Inadmissibility under Canadian immigration law can have very serious consequences for non-citizens, including the refusal of immigration and visa applications, denial of entry to Canada, loss of status and removal from Canada.

The first step to determining inadmissibility is determining a person’s immigration status. There are  three basic levels of immigration status in Canada: citizen, permanent resident and foreign national.

  • A citizen is the most secure in their status, and has a constitutional right to enter, remain in and leave Canada under the Charter of Rights and Freedoms. Canadian citizens are not subject to inadmissibility unless their citizenship is revoked or they have renounced their status.
  • A permanent resident is a person who has acquired permanent resident status and has not subsequently lost that status. The status will not automatically expire, but a permanent resident may face loss of their status if they do not comply with residency obligations or other conditions on their permanent residence. Permanent residents are also subject to some of the more serious forms of inadmissibility which are set out below. In many cases, a permanent resident will have a right to appeal a finding of inadmissibility to the Immigration Appeal Division of the Immigration and Refugee Board.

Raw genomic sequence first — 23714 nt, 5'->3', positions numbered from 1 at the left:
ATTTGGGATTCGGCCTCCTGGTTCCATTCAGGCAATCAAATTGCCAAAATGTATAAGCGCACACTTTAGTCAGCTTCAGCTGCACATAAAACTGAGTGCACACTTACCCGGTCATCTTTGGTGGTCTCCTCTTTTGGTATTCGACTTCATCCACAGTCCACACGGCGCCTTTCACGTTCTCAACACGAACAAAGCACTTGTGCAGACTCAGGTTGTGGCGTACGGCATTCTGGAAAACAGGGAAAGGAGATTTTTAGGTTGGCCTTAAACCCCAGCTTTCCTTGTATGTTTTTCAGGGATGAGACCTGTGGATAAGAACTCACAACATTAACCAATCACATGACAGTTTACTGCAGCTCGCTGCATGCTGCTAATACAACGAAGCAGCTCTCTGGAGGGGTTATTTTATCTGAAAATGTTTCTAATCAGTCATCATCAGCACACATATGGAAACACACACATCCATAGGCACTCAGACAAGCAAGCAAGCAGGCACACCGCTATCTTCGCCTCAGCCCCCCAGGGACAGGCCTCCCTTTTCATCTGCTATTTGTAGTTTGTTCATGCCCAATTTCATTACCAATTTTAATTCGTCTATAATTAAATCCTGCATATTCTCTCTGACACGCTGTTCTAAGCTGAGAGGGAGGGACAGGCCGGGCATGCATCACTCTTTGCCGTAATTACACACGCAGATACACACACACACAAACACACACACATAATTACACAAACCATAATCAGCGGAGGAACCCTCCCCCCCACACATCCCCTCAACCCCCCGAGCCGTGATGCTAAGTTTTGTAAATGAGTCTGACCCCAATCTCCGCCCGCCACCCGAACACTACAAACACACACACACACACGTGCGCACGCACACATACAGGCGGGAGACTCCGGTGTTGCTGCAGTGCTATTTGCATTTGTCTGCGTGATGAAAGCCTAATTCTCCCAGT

• A foreign national is “a person who is not a Canadian citizen or a permanent resident”, and has the most precarious immigration status. Foreign nationals require authorization to enter Canada and to engage in certain activities, such as working or studying. A foreign national has no independent right to enter or remain in Canada, and there is a wide range of circumstances that could render a foreign national inadmissible to Canada.

Permanent residents can be found inadmissible if they have not complied with certain conditions of their permanent residency, such as the residency obligation or other conditions that are placed on particular categories of permanent residents.

Both permanent residents and foreign nationals can be found inadmissible under some of the more serious provisions including:

  • Serious criminality
  • National Security
  • Organized Criminality
  • Misrepresentation

Foreign nationals can be found inadmissible a much broader set of circumstances, including any failure to comply with the requirements of Canada’s immigration laws such as staying beyond the validity of a permit, working without authorization or studying without authorization. There are also more technical grounds of inadmissibility which may affect foreign nationals including medical inadmissibility or having an Inadmissible family member.

Certain forms of inadmissibility may not apply to foreign nationals in specific circumstances, such as if the person is a refugee claimant or a sponsored spouse. It is prudent to get competent legal advice about possible inadmissibilities prior to making an immigration application or coming to Canada.